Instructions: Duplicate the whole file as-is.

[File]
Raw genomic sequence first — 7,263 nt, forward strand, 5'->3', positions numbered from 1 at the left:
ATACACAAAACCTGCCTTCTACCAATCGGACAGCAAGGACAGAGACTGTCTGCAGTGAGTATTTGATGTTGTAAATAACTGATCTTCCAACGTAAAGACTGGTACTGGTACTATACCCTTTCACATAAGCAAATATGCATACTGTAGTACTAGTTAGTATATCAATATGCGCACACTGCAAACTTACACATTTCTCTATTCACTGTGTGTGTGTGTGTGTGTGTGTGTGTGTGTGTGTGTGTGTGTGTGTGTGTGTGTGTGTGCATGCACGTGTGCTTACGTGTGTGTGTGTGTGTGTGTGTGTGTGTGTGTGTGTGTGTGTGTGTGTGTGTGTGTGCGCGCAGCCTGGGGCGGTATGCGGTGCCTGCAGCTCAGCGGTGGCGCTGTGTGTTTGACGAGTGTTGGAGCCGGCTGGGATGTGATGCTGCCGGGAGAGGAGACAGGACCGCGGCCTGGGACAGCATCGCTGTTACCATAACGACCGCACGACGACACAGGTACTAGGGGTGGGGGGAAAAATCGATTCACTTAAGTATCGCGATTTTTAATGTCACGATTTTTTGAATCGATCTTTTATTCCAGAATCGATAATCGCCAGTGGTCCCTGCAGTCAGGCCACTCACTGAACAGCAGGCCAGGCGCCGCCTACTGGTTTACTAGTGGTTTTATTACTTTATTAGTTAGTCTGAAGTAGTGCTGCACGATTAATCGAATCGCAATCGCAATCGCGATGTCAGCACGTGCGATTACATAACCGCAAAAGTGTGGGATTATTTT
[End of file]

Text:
Raw genomic sequence first — 7,263 nt, forward strand, 5'->3', positions numbered from 1 at the left:
ATACACAAAACCTGCCTTCTACCAATCGGACAGCAAGGACAGAGACTGTCTGCAGTGAGTATTTGATGTTGTAAATAACTGATCTTCCAACGTAAAGACTGGTACTGGTACTATACCCTTTCACATAAGCAAATATGCATACTGTAGTACTAGTTAGTATATCAATATGCGCACACTGCAAACTTACACATTTCTCTATTCACTGTGTGTGTGTGTGTGTGTGTGTGTGTGTGTGTGTGTGTGTGTGTGTGTGTGTGTGTGTGCATGCACGTGTGCTTACGTGTGTGTGTGTGTGTGTGTGTGTGTGTGTGTGTGTGTGTGTGTGTGTGTGTGTGTGCGCGCAGCCTGGGGCGGTATGCGGTGCCTGCAGCTCAGCGGTGGCGCTGTGTGTTTGACGAGTGTTGGAGCCGGCTGGGATGTGATGCTGCCGGGAGAGGAGACAGGACCGCGGCCTGGGACAGCATCGCTGTTACCATAACGACCGCACGACGACACAGGTACTAGGGGTGGGGGGAAAAATCGATTCACTTAAGTATCGCGATTTTTAATGTCACGATTTTTTGAATCGATCTTTTATTCCAGAATCGATAATCGCCAGTGGTCCCTGCAGTCAGGCCACTCACTGAACAGCAGGCCAGGCGCCGCCTACTGGTTTACTAGTGGTTTTATTACTTTATTAGTTAGTCTGAAGTAGTGCTGCACGATTAATCGAATCGCAATCGCAATCGCGATGTCAGCACGTGCGATTACATAACCGCAAAAGTGTGGGATTATTTT